Outdoor furnaces remain controversial in Moriah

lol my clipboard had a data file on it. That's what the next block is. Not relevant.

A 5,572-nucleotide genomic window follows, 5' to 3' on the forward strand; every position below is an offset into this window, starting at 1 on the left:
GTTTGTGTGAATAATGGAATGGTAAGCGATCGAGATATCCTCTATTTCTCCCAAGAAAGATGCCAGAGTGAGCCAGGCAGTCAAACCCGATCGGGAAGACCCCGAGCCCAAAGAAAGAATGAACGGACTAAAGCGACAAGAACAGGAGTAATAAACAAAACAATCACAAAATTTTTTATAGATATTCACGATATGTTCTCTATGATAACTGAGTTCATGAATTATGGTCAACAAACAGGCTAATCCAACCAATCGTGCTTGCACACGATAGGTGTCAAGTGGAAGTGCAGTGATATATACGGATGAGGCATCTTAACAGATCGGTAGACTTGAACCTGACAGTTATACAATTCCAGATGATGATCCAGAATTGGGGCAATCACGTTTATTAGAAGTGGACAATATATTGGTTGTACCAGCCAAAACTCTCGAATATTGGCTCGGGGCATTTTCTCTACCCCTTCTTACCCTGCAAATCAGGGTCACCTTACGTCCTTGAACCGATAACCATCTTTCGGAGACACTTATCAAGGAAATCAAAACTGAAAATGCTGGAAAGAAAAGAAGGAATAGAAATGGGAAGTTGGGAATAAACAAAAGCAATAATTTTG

PORT HENRY An old issue has resurfaced in the town of Moriah. Supervisor Tm Scozzafava acknowledged the town has received complains about outdoor furnaces during the Nov. 13 town board meeting. I know weve discussed this before, but it continues to be a problem, the supervisor said. Trustee Gene Williams pointed out the village of Port Henry, located within the town of Moriah, has established an ordinance dealing with outdoor furnaces. Williams urged Moriah trustees to hold a public information meeting on the issue. That wont be a first for Moriah. The town has debated the merits of outdoor furnaces several times, most recently last winter. In 2005 the board held a hearing on a proposed law to address the issue, but took no action. Following the Nov. 13 discussion, no action was taken. Some Moriah residents, particularly in the hamlet of Grover Hills, claim smoke from nearby units is a nuisance and possibly a health hazard. Trustee Tony Harvish investigated the matter in 2005. He reported he had contacted the New York State Association of Towns and several municipalities to see how outdoor furnaces are treated elsewhere. Some communities, particularly villages in St. Lawrence and Jefferson counties, ban them completely. Others have established regulations requiring setbacks from property lines, minimum chimney heights and the use of untreated, unpainted wood. The entire state of Maine has ban the use of outdoor furnaces. Harvish noted that while there have been many complaints, there are only a couple of problem areas in the town. Outdoor furnaces are gaining popularity with many, but to others theyre a neighborhood nuisance. The furnaces, mostly wood-burning, can be placed anywhere from 8-100 feet from a home. Manufacturers claim theyre more economical than traditional furnaces and tout the safety aspects of having the units outside a home. But like all furnaces, they create smoke and often the chimneys are much lower than those found on homes. That means the smoke is discharged much closer to the ground and to neighbors than conventional chimneys.

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